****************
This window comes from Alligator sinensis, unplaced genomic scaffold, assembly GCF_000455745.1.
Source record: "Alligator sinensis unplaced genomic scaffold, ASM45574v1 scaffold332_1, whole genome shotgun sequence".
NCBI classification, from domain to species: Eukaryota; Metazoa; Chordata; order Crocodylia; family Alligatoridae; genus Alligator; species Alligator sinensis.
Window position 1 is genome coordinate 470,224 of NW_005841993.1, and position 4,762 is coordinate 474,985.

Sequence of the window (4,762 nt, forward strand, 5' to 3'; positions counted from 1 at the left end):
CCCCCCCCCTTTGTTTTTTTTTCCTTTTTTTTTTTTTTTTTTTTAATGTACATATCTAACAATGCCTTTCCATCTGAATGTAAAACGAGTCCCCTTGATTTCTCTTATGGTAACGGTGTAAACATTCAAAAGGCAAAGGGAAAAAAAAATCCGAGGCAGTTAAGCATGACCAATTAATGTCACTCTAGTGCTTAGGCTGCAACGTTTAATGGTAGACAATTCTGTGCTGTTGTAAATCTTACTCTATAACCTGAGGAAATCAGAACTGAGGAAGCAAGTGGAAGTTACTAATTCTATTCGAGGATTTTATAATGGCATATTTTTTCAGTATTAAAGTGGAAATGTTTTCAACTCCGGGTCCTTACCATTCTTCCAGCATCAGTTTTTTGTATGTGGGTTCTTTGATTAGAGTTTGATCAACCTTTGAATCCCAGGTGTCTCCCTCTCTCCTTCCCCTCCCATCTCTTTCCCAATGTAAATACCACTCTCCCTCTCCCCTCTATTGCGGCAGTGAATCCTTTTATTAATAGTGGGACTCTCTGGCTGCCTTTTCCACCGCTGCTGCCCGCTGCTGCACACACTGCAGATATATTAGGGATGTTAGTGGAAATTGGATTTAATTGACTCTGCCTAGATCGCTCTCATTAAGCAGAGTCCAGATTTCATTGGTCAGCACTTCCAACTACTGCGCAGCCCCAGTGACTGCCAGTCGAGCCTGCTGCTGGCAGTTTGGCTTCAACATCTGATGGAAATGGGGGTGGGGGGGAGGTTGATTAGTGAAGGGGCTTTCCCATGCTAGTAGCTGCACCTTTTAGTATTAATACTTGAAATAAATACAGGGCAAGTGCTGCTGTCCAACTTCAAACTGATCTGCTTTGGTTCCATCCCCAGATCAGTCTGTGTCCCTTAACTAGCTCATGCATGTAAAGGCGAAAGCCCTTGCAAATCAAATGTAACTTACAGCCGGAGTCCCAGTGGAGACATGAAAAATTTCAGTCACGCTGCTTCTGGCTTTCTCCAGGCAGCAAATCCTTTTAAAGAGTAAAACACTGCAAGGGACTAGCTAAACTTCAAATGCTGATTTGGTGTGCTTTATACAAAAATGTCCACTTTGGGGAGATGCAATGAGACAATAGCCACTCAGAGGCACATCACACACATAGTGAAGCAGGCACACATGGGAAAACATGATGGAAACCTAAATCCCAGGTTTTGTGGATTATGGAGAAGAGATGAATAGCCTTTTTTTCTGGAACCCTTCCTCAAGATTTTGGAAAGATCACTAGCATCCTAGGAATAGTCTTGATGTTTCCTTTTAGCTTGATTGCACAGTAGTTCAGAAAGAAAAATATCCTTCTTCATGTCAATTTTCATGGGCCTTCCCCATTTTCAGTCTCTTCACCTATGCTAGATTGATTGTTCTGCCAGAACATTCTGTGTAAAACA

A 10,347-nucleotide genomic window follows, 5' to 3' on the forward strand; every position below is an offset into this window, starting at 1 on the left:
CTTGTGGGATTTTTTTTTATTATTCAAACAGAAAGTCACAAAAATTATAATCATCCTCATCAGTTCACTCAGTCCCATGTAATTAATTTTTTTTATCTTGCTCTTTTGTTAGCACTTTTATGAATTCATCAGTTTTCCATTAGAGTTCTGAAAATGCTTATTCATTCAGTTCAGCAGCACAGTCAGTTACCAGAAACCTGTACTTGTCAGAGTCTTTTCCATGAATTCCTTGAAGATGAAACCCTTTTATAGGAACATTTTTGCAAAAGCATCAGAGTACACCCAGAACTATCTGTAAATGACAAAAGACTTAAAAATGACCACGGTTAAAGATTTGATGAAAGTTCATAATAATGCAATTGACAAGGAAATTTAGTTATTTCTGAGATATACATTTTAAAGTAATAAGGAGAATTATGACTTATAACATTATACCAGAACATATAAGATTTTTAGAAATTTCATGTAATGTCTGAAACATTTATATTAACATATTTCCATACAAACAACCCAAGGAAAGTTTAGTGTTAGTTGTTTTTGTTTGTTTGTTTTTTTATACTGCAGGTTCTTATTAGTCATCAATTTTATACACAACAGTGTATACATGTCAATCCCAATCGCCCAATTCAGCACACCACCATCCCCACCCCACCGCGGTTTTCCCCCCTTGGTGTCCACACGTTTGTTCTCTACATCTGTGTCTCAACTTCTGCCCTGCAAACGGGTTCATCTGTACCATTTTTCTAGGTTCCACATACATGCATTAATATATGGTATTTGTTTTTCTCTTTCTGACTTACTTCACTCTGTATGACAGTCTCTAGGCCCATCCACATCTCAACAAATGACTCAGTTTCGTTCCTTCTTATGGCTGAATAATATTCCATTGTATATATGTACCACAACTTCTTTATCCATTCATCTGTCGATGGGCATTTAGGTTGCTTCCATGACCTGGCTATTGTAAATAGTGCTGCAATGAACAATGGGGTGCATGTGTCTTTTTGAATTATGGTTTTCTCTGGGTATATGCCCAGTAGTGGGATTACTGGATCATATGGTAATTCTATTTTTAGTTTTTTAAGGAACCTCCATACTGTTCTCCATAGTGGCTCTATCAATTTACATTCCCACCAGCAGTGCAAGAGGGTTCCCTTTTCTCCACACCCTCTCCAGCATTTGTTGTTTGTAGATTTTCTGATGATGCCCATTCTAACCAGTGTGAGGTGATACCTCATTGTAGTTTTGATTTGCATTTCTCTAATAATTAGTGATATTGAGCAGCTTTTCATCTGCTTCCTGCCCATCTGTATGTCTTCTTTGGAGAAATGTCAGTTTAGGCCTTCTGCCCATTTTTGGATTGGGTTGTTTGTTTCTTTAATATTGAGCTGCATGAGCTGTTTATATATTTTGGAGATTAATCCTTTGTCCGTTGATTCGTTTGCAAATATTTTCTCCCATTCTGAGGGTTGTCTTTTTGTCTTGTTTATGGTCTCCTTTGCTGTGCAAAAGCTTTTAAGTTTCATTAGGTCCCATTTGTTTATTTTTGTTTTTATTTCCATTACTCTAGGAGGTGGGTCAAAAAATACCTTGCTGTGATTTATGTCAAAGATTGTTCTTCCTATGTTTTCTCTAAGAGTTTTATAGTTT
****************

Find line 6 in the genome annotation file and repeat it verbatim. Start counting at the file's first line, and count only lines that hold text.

CCCCCCCCCTTTGTTTTTTTTTCCTTTTTTTTTTTTTTTTTTTTAATGTACATATCTAACAATGCCTTTCCATCTGAATGTAAAACGAGTCCCCTTGATTTCTCTTATGGTAACGGTGTAAACATTCAAAAGGCAAAGGGAAAAAAAAATCCGAGGCAGTTAAGCATGACCAATTAATGTCACTCTAGTGCTTAGGCTGCAACGTTTAATGGTAGACAATTCTGTGCTGTTGTAAATCTTACTCTATAACCTGAGGAAATCAGAACTGAGGAAGCAAGTGGAAGTTACTAATTCTATTCGAGGATTTTATAATGGCATATTTTTTCAGTATTAAAGTGGAAATGTTTTCAACTCCGGGTCCTTACCATTCTTCCAGCATCAGTTTTTTGTATGTGGGTTCTTTGATTAGAGTTTGATCAACCTTTGAATCCCAGGTGTCTCCCTCTCTCCTTCCCCTCCCATCTCTTTCCCAATGTAAATACCACTCTCCCTCTCCCCTCTATTGCGGCAGTGAATCCTTTTATTAATAGTGGGACTCTCTGGCTGCCTTTTCCACCGCTGCTGCCCGCTGCTGCACACACTGCAGATATATTAGGGATGTTAGTGGAAATTGGATTTAATTGACTCTGCCTAGATCGCTCTCATTAAGCAGAGTCCAGATTTCATTGGTCAGCACTTCCAACTACTGCGCAGCCCCAGTGACTGCCAGTCGAGCCTGCTGCTGGCAGTTTGGCTTCAACATCTGATGGAAATGGGGGTGGGGGGGAGGTTGATTAGTGAAGGGGCTTTCCCATGCTAGTAGCTGCACCTTTTAGTATTAATACTTGAAATAAATACAGGGCAAGTGCTGCTGTCCAACTTCAAACTGATCTGCTTTGGTTCCATCCCCAGATCAGTCTGTGTCCCTTAACTAGCTCATGCATGTAAAGGCGAAAGCCCTTGCAAATCAAATGTAACTTACAGCCGGAGTCCCAGTGGAGACATGAAAAATTTCAGTCACGCTGCTTCTGGCTTTCTCCAGGCAGCAAATCCTTTTAAAGAGTAAAACACTGCAAGGGACTAGCTAAACTTCAAATGCTGATTTGGTGTGCTTTATACAAAAATGTCCACTTTGGGGAGATGCAATGAGACAATAGCCACTCAGAGGCACATCACACACATAGTGAAGCAGGCACACATGGGAAAACATGATGGAAACCTAAATCCCAGGTTTTGTGGATTATGGAGAAGAGATGAATAGCCTTTTTTTCTGGAACCCTTCCTCAAGATTTTGGAAAGATCACTAGCATCCTAGGAATAGTCTTGATGTTTCCTTTTAGCTTGATTGCACAGTAGTTCAGAAAGAAAAATATCCTTCTTCATGTCAATTTTCATGGGCCTTCCCCATTTTCAGTCTCTTCACCTATGCTAGATTGATTGTTCTGCCAGAACATTCTGTGTAAAACA